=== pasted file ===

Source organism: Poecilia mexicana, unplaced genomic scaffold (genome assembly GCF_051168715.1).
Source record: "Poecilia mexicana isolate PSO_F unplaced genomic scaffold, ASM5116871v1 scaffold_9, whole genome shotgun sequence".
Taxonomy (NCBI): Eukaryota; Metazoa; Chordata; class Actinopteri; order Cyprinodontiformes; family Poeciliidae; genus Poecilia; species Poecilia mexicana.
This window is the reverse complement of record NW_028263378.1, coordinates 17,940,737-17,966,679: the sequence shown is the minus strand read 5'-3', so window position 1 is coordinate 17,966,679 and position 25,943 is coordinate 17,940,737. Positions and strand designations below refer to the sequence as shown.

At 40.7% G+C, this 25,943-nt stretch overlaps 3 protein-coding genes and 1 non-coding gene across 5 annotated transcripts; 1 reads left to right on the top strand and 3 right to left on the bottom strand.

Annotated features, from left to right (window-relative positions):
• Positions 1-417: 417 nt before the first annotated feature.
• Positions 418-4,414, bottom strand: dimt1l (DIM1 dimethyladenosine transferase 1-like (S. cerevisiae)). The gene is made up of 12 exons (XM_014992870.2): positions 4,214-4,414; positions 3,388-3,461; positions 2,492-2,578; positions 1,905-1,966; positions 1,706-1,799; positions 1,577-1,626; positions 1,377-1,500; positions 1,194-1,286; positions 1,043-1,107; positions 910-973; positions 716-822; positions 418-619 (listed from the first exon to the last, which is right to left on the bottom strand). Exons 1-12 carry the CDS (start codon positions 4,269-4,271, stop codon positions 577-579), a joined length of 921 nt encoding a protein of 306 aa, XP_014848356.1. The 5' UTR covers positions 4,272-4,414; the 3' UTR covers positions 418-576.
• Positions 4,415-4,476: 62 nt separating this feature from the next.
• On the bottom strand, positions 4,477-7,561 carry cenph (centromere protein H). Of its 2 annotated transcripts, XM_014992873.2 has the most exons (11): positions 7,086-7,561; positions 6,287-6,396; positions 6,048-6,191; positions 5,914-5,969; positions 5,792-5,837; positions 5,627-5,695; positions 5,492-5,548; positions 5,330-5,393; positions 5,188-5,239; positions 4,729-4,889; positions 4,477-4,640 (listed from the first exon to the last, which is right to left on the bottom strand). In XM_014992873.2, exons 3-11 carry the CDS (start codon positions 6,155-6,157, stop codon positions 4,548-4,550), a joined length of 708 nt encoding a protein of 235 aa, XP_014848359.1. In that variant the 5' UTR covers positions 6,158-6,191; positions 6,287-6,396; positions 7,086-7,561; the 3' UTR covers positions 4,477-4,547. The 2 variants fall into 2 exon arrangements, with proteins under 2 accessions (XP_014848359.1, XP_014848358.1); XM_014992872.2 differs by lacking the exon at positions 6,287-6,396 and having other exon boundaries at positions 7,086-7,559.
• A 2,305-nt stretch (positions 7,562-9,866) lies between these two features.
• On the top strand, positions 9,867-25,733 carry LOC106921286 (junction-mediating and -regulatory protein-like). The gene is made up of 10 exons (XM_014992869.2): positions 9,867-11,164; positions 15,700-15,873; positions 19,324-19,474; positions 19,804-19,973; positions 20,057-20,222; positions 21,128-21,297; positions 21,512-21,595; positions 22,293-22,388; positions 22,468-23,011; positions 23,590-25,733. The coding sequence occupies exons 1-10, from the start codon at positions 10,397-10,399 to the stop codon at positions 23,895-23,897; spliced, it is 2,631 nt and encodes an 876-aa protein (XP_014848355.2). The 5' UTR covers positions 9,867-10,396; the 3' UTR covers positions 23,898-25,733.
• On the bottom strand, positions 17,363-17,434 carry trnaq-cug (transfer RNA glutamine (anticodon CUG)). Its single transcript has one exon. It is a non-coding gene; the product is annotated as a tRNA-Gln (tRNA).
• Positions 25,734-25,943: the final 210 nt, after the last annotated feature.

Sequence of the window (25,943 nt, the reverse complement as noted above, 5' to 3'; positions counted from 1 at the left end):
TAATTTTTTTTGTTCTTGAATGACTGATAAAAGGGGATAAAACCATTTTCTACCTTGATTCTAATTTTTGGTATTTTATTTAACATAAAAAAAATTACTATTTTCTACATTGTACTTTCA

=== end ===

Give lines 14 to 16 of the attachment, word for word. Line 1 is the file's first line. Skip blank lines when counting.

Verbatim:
• Positions 25,734-25,943: the final 210 nt, after the last annotated feature.

Sequence of the window (25,943 nt, the reverse complement as noted above, 5' to 3'; positions counted from 1 at the left end):
TAATTTTTTTTGTTCTTGAATGACTGATAAAAGGGGATAAAACCATTTTCTACCTTGATTCTAATTTTTGGTATTTTATTTAACATAAAAAAAATTACTATTTTCTACATTGTACTTTCA